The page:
With the need for fast loading web pages steadily increasing, it’s important to make sure your site is keeping up with others. And despite what you may think, you don’t have to sacrifice creative to make your site load faster. This blog post offers tips for updating your web page images for site speed while still maintaining your site imagery.
Here are a few tips:
- Replace image text with HTML text
- Change image sizes to be only as large as they appear on the web page
- Update images from png image formats to jpg
- Load above-the-fold content on the page first
- Use a CDN to house large media files and reduce server load
1. Replace image text with HTML text.
HTML text doesn’t have to look like it sounds and doesn’t mean you have to replace your font with Helvetica or Comic Sans.
Today most text styles can be duplicated using CSS3, HTML5, font services and other advancements. Just look at all of the free options Google Fonts provides.
From an SEO perspective, text that is part of an image provides no SEO benefit because search engines cannot read it. By replacing the image text with HTML text, search engines will be able to read the content within your image assets, which improves the relevance of your site and can boost organic traffic to your site.
From a site speed perspective, image file sizes often shrink with improved compression, which can improve the heavy loading of image assets, and result in faster page load.
2. Change image sizes to be only as large as they appear on the web page.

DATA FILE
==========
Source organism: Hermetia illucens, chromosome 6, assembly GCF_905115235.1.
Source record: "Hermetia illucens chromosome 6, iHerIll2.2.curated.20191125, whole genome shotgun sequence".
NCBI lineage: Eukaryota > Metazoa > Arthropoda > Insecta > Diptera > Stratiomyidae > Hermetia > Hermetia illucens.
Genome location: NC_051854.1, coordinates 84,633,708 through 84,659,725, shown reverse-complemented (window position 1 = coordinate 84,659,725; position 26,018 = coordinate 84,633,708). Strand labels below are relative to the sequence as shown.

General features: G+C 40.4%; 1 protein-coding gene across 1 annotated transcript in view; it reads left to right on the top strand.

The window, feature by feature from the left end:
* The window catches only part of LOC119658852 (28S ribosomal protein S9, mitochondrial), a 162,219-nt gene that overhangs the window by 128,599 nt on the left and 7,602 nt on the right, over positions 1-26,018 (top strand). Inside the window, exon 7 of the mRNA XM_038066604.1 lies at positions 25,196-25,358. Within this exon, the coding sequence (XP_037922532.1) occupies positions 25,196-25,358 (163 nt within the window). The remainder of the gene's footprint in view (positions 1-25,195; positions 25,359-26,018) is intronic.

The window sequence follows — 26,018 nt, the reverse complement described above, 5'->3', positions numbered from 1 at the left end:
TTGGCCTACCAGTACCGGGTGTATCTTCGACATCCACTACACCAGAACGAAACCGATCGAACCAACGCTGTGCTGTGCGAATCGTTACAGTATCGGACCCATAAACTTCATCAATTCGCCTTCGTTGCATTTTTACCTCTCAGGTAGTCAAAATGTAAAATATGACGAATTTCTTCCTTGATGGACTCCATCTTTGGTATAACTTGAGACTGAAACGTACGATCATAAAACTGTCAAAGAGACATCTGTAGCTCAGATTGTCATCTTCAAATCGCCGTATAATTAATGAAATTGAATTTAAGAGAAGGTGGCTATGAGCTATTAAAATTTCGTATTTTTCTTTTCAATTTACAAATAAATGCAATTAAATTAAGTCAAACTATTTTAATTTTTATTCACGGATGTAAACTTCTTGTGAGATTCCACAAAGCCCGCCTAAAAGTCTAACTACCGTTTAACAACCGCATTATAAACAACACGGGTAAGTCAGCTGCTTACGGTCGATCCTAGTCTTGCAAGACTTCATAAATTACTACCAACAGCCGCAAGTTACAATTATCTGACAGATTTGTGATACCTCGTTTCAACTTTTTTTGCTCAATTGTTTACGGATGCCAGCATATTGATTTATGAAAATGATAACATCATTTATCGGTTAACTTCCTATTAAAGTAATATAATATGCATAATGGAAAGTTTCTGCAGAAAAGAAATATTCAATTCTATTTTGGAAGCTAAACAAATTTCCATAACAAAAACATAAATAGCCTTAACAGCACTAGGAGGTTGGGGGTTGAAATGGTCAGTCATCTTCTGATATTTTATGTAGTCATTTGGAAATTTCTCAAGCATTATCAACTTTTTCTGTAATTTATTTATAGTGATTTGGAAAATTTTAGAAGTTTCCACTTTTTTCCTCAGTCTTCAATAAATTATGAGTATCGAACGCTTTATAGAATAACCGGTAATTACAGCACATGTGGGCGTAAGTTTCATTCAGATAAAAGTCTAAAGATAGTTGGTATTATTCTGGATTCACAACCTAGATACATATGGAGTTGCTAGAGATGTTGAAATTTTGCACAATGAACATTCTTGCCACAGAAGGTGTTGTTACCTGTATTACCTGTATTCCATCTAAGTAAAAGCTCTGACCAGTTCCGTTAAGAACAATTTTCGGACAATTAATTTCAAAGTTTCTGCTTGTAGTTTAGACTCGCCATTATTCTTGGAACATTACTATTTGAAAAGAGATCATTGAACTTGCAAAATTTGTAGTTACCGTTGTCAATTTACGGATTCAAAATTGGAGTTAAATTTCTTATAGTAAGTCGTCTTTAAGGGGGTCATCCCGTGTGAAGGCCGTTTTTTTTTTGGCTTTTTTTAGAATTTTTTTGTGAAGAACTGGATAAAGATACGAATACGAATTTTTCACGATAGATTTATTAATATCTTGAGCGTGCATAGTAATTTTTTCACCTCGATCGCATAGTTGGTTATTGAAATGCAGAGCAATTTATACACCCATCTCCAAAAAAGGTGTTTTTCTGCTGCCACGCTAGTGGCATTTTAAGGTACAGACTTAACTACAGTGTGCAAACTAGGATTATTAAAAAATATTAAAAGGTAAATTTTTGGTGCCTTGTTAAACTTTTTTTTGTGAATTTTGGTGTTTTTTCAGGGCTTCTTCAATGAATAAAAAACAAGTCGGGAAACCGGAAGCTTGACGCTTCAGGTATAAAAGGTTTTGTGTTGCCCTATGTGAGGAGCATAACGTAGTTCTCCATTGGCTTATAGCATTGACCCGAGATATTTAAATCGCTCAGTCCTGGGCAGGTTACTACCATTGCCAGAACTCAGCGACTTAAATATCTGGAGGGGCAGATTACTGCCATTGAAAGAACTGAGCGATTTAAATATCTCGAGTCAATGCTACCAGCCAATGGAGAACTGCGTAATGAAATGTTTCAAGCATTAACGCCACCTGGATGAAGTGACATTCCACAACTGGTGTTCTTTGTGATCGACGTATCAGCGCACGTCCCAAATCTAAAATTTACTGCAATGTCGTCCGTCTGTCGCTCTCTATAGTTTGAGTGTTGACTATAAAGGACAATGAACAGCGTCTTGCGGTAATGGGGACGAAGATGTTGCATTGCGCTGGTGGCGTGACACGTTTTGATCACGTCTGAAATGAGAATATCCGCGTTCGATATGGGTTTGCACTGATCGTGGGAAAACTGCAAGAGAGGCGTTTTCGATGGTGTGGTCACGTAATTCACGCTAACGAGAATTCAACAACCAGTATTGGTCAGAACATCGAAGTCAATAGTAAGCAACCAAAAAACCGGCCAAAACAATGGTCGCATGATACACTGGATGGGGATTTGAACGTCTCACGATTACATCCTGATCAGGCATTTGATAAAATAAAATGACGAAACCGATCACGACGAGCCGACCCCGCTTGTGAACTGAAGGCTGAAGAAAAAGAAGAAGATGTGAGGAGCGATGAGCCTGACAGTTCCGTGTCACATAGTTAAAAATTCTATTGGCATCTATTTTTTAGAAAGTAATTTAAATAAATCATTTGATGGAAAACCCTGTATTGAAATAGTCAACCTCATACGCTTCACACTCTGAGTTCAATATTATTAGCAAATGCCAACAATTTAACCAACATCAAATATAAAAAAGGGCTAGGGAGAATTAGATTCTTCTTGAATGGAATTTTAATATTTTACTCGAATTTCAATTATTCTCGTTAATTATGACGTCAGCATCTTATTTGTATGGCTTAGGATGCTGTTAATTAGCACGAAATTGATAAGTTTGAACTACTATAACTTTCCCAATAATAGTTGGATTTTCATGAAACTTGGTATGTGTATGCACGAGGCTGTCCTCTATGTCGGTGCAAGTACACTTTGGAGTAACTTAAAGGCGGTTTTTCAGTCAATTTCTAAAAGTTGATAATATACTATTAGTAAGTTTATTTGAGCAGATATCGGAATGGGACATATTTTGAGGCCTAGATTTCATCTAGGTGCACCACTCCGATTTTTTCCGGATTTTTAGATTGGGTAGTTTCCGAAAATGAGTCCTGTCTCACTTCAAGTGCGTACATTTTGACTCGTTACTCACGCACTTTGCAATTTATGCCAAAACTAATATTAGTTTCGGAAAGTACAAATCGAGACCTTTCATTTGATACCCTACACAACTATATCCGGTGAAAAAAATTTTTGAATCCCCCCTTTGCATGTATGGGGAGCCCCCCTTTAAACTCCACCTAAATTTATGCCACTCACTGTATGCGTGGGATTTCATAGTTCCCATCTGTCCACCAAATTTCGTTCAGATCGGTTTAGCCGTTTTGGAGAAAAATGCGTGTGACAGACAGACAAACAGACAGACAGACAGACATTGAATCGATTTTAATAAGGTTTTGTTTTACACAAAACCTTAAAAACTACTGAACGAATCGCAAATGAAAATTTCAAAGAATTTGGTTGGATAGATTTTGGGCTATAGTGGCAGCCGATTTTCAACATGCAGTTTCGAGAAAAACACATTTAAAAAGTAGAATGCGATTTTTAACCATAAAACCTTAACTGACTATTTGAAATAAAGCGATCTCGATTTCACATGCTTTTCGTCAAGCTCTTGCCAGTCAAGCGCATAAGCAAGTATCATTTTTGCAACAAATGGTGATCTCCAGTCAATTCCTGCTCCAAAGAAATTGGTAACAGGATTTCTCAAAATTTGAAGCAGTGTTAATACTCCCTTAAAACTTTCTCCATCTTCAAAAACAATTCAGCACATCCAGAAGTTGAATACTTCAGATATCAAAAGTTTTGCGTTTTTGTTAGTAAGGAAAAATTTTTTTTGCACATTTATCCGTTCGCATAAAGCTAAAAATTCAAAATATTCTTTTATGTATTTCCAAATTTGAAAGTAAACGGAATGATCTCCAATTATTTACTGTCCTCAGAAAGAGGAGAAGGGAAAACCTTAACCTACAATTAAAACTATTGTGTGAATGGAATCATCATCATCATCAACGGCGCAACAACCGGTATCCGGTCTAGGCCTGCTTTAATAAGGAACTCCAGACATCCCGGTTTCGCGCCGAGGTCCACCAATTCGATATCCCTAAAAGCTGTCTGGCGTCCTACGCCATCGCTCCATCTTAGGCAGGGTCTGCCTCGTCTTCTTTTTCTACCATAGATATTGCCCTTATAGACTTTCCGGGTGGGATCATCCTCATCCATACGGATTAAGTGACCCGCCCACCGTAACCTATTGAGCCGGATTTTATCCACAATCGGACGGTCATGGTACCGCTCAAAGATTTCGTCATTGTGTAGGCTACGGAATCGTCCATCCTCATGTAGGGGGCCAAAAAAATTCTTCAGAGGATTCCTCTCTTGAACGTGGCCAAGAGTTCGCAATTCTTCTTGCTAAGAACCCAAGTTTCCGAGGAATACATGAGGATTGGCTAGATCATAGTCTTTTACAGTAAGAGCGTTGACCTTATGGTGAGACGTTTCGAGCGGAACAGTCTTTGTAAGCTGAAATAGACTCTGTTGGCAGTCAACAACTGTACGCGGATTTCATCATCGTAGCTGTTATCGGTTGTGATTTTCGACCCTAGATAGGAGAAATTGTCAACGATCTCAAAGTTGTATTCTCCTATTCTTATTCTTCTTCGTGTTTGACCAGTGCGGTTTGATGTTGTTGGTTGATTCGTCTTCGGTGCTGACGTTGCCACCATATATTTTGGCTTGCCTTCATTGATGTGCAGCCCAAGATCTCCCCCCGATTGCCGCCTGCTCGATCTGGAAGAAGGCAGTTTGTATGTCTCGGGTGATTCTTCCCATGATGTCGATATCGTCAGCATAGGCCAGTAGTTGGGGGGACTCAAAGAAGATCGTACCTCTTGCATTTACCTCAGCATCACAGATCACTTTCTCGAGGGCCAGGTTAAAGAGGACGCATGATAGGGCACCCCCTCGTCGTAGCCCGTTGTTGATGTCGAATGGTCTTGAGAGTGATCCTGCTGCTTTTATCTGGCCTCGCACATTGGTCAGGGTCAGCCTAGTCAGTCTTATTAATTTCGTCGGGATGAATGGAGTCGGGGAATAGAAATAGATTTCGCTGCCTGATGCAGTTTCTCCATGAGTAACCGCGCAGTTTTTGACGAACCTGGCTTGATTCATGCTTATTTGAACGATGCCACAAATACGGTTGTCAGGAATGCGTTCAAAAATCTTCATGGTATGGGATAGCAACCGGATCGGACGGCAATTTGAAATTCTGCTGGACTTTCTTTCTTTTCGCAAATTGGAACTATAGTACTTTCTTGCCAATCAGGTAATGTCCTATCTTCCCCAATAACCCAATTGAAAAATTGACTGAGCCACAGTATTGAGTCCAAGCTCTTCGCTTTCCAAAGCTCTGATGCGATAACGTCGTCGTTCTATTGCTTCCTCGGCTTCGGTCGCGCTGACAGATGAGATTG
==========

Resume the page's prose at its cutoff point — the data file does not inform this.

On many web pages, larger images are loaded and then made smaller to fit the page, which can impact page load. Adjust pixel widths on images to be only as large as the image needs to be for user viewing.
In the following example from a retail category page, the individual products are displaying at 250 pixels wide on the page, but the page is loading 350 pixels.
This is the image size being displayed on the page:
This is the actual image size the page is loading:
3. Update images from png image formats to jpg.
Png images create larger file sizes than jpg images. Switching png images to jpg and reducing the image quality where you can will decrease the file size. With the decreased file size, the images will load faster, and as a result, the page will load faster.
The images can be optimized without affecting the image clarity and without taking away from the original creative assets. Done correctly, it is possible to keep the text super clear, without any distortion or any pixelation visible.
4. Load above-the-fold content first.
5. Consider using a CDN to house large media files.
Using a CDN to house your images, JS, and CSS files will take the load off of your server and result in a quicker site for your users, no matter where they are located geographically.